Former Hendricken all-stater Brian Doyle is hoping to contend for individual glory at his father's race.
Online registration has closed for the 10th annual Bobby Doyle 5M Summer Classic, but there's still time to register for Sunday's race. Runners and walkers can still enter on race day, beginning at 7:30 a.m., at Narragansett Pier Middle School, the event's starting point.
Race director Jim Doyle predicts between 500 to 600 runners will toe the line for the 9 a.m. start.
The popular race, which will take place on the original (and faster) five-miler course, is offering a prize purse of $8,000, including $3,500 to USATF teams. According to Doyle, several top runners will be battling it out on the scenic Narragansett course. Among the field is former R.I. high school stars Trevor Crawley (Cumberland) and Brian Doyle (Bishop Hendricken).
The younger Doyle, son of the race's namesake, has potential to place high in this weekend's race. The ex-Hawk standout, who later competed at Division I programs Northeastern University and Providence College, feels he's ready to contend for a top spot, possibly winning.
"I think so," said Doyle, a runner-up at his father's race in 2011 and 2012. "I have been picking up my mileage lately. I will do my best."
Judging by Doyle's most recent races, it appears he has the ability of clocking a time in the low 24-minute range. Two months ago, he ran a personal best of 7:57 for the 3,000-meter run at the Adrian Martinez Classic in Boston. On July 4, he was 23rd overall at the Peachtree 10K in Atlanta, the USA Championships. He was timed in a PB of 30:30 for the 6.2-mile distance.
Both efforts were the only races the last six months for Doyle, an assistant coach and recruiting coordinator at Davidson College in North Carolina. After running a low 4:04 mile at the Boston University Valentine Indoor Invitational in February, he missed a considerable amount of training in February and March due to sickness.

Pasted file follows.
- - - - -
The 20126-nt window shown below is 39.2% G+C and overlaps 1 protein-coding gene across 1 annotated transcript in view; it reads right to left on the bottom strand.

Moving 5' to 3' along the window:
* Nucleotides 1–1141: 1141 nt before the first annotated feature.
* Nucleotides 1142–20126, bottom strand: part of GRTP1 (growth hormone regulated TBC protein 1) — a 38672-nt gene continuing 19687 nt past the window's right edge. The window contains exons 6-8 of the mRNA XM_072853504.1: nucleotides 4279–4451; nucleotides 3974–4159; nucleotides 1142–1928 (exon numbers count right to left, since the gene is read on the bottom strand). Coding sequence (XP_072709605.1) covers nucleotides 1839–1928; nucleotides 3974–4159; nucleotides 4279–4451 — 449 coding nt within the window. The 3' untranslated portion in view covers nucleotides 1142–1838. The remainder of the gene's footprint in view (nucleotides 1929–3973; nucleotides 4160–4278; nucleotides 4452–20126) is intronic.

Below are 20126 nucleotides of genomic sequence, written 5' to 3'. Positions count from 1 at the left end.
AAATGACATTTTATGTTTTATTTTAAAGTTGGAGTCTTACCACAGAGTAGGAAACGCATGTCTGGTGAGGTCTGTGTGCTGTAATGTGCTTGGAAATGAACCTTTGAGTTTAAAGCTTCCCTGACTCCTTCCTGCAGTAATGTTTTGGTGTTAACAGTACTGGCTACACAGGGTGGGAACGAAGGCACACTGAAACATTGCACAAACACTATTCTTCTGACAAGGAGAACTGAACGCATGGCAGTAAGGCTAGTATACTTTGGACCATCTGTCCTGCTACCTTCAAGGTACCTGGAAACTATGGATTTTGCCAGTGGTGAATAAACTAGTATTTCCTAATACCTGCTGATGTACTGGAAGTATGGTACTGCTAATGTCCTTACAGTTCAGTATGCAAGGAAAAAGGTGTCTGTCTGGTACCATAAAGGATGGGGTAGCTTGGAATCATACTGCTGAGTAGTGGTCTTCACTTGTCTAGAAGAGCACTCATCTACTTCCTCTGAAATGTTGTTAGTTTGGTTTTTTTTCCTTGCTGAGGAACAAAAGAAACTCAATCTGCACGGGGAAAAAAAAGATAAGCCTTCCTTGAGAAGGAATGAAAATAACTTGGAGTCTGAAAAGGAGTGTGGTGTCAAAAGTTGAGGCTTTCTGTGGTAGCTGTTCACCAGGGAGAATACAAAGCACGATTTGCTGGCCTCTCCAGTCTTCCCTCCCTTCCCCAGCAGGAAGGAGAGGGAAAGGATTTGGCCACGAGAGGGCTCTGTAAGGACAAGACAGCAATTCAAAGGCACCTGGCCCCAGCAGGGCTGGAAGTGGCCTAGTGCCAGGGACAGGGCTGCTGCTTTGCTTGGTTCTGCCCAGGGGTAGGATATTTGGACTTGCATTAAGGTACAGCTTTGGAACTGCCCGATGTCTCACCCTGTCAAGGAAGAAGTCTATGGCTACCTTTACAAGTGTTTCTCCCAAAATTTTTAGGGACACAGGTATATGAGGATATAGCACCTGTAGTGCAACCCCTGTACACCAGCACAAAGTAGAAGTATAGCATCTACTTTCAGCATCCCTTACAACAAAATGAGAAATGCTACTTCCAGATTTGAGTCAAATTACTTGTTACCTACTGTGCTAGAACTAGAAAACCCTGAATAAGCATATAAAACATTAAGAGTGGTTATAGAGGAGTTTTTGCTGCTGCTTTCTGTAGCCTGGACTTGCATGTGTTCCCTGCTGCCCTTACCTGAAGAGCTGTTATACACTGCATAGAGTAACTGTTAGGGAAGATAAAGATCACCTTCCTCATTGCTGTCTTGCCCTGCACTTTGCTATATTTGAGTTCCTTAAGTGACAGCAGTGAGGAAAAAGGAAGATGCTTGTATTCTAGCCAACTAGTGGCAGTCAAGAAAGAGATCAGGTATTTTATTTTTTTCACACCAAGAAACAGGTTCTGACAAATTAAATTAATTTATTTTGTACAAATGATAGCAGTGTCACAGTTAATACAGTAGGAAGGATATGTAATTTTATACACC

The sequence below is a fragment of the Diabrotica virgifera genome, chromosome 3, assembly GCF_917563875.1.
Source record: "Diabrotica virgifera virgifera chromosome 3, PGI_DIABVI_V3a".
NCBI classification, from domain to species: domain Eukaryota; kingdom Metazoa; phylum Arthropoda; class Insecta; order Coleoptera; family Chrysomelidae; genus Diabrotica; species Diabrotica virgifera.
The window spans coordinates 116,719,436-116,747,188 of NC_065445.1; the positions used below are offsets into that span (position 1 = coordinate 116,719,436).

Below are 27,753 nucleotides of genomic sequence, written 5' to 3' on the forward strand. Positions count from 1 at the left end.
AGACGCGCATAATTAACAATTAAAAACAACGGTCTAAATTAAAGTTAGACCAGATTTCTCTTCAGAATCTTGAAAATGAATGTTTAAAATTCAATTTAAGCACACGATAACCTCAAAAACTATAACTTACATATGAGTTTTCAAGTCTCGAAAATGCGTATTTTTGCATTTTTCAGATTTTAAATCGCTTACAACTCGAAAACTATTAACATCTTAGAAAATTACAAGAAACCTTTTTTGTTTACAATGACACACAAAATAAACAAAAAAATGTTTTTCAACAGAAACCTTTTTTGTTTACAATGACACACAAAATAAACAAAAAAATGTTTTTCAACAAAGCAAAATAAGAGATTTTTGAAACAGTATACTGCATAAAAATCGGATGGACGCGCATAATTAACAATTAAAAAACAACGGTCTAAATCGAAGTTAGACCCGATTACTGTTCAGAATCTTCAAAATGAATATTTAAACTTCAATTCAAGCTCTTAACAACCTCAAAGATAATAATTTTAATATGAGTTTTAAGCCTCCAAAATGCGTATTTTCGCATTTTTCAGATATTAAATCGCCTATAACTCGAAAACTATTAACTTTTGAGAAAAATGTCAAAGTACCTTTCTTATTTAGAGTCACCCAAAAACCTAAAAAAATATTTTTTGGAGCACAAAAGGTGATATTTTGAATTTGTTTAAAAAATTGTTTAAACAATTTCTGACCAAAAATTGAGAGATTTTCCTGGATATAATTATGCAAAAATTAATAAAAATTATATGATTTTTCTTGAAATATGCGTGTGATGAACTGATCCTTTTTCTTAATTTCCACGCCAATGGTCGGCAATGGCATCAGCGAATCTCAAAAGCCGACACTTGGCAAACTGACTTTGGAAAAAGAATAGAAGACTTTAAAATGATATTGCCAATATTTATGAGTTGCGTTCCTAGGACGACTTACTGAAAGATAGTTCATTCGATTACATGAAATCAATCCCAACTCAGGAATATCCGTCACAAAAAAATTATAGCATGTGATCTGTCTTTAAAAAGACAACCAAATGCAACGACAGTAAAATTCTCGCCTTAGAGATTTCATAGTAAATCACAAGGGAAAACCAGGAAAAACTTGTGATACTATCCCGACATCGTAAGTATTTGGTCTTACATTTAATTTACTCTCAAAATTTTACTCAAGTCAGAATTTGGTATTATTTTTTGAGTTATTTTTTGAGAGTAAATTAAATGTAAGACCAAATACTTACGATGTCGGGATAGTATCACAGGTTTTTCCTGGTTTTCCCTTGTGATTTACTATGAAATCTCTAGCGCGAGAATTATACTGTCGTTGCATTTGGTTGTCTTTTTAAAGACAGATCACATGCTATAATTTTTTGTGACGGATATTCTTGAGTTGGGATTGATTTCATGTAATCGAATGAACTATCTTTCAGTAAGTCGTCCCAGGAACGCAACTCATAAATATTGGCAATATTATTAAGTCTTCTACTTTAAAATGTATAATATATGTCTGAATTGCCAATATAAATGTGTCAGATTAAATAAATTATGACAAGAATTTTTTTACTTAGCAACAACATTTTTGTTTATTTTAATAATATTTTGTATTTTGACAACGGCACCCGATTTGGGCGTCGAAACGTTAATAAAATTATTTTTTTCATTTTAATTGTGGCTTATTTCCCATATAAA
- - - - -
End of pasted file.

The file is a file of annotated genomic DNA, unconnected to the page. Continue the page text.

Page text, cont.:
"For some reason I always seem to get sick during that time," said Doyle, who will be wearing the original Johnson & Wales Athletic Club singlet of his late father on Sunday. "That race at Adrian Martinez was off of very little training."
In order to prosper at the end, Doyle is well aware it won't be easy with the competition that awaits him. Crawley, who graduated from Providence in May, is one runner that could challenge up front. He has done 14:09 for 5K, 30:30 for 10K and has a best of 24:40 for five miles. Several others with PC ties will be looking to bring home the hefty $500 check to the winner. Providence alumnus Julian Oakley of New Zealand, a sub four-minute miler with a best of 13:55 for 5K, has indicated he'll be lacing up his racing shows. Another New Zealander and current PC runner, Marcus Karamanolis, is also scheduled to be at the start. Karamanolis has a best of 3:50 for 1,500m and 8:26 for 3K. Liam Harris, who recently transferred from Wagner University to Providence, has also indicated he'll show up. The Ireland native has done 14:20 for 5K.
How about the women's field? Right now, we have limited knowledge on most of the top talent. But if past history dictates, expect the competition to be fierce there, too. One runner that has confirmed she'll race on the scenic ocean-side course is North Kingstown's Kaela O'Neil, last week's individual champion at the Run4Kerri Road Race. O'Neil captured last Sunday's event by nearly a minute. Two other solid contenders are recent college graduates Dana Giordano (Dartmouth) and Caitlin Abelseth (Providence). Giordano has done 4:11 for 1,500m and Abelseth is a 4:48 miler.
Again if you haven't entered yet for this great event, which has distributed more that $60,000 to enhance youth and high school running, you can still register the day of the race, beginning at 7:30 a.m., at Pier Middle School, located on South Pier Road in Narragansett. All participants will receive an attractive Tech T-shirt and finishers' medals.